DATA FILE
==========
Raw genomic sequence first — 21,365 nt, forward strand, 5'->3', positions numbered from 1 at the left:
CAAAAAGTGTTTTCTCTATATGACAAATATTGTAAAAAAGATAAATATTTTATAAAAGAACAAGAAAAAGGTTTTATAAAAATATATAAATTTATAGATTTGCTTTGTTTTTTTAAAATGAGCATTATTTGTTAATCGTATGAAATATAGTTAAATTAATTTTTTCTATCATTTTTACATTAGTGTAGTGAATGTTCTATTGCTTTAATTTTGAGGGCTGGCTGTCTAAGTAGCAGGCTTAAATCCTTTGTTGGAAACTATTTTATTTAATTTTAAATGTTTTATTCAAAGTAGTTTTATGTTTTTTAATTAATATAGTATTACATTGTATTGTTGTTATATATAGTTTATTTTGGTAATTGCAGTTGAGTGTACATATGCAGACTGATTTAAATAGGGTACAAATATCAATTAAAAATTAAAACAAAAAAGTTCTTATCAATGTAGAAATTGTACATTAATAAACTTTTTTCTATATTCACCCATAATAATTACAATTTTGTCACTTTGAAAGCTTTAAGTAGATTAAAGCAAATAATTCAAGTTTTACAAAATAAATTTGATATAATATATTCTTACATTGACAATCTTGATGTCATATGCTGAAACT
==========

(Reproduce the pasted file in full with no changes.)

Raw genomic sequence first — 21,365 nt, forward strand, 5'->3', positions numbered from 1 at the left:
CAAAAAGTGTTTTCTCTATATGACAAATATTGTAAAAAAGATAAATATTTTATAAAAGAACAAGAAAAAGGTTTTATAAAAATATATAAATTTATAGATTTGCTTTGTTTTTTTAAAATGAGCATTATTTGTTAATCGTATGAAATATAGTTAAATTAATTTTTTCTATCATTTTTACATTAGTGTAGTGAATGTTCTATTGCTTTAATTTTGAGGGCTGGCTGTCTAAGTAGCAGGCTTAAATCCTTTGTTGGAAACTATTTTATTTAATTTTAAATGTTTTATTCAAAGTAGTTTTATGTTTTTTAATTAATATAGTATTACATTGTATTGTTGTTATATATAGTTTATTTTGGTAATTGCAGTTGAGTGTACATATGCAGACTGATTTAAATAGGGTACAAATATCAATTAAAAATTAAAACAAAAAAGTTCTTATCAATGTAGAAATTGTACATTAATAAACTTTTTTCTATATTCACCCATAATAATTACAATTTTGTCACTTTGAAAGCTTTAAGTAGATTAAAGCAAATAATTCAAGTTTTACAAAATAAATTTGATATAATATATTCTTACATTGACAATCTTGATGTCATATGCTGAAACT